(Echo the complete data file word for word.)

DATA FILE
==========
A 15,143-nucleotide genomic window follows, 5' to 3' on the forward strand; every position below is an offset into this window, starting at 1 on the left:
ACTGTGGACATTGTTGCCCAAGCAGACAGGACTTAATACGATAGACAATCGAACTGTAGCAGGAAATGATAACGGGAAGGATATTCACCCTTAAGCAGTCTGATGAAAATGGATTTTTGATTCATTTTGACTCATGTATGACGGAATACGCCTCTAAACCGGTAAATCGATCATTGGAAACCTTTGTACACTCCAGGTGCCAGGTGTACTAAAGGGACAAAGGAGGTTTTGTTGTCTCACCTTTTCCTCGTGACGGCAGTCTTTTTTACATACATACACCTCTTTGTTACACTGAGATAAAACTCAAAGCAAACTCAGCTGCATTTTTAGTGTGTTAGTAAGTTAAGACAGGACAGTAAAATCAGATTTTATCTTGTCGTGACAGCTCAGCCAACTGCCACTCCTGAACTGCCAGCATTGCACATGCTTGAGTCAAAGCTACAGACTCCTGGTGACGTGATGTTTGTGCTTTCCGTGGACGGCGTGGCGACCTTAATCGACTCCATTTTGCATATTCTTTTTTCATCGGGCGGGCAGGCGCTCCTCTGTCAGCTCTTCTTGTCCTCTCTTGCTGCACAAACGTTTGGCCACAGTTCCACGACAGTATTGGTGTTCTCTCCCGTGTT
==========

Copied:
A 15,143-nucleotide genomic window follows, 5' to 3' on the forward strand; every position below is an offset into this window, starting at 1 on the left:
ACTGTGGACATTGTTGCCCAAGCAGACAGGACTTAATACGATAGACAATCGAACTGTAGCAGGAAATGATAACGGGAAGGATATTCACCCTTAAGCAGTCTGATGAAAATGGATTTTTGATTCATTTTGACTCATGTATGACGGAATACGCCTCTAAACCGGTAAATCGATCATTGGAAACCTTTGTACACTCCAGGTGCCAGGTGTACTAAAGGGACAAAGGAGGTTTTGTTGTCTCACCTTTTCCTCGTGACGGCAGTCTTTTTTACATACATACACCTCTTTGTTACACTGAGATAAAACTCAAAGCAAACTCAGCTGCATTTTTAGTGTGTTAGTAAGTTAAGACAGGACAGTAAAATCAGATTTTATCTTGTCGTGACAGCTCAGCCAACTGCCACTCCTGAACTGCCAGCATTGCACATGCTTGAGTCAAAGCTACAGACTCCTGGTGACGTGATGTTTGTGCTTTCCGTGGACGGCGTGGCGACCTTAATCGACTCCATTTTGCATATTCTTTTTTCATCGGGCGGGCAGGCGCTCCTCTGTCAGCTCTTCTTGTCCTCTCTTGCTGCACAAACGTTTGGCCACAGTTCCACGACAGTATTGGTGTTCTCTCCCGTGTT